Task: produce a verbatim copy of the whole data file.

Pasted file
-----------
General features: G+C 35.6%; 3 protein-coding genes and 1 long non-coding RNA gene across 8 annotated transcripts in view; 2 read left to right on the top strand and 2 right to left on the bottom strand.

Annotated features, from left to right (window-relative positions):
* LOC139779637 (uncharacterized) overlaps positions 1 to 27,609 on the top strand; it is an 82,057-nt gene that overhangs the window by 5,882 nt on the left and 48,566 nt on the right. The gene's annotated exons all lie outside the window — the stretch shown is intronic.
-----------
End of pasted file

General features: G+C 35.6%; 3 protein-coding genes and 1 long non-coding RNA gene across 8 annotated transcripts in view; 2 read left to right on the top strand and 2 right to left on the bottom strand.

Annotated features, from left to right (window-relative positions):
* LOC139779637 (uncharacterized) overlaps positions 1 to 27,609 on the top strand; it is an 82,057-nt gene that overhangs the window by 5,882 nt on the left and 48,566 nt on the right. The gene's annotated exons all lie outside the window — the stretch shown is intronic.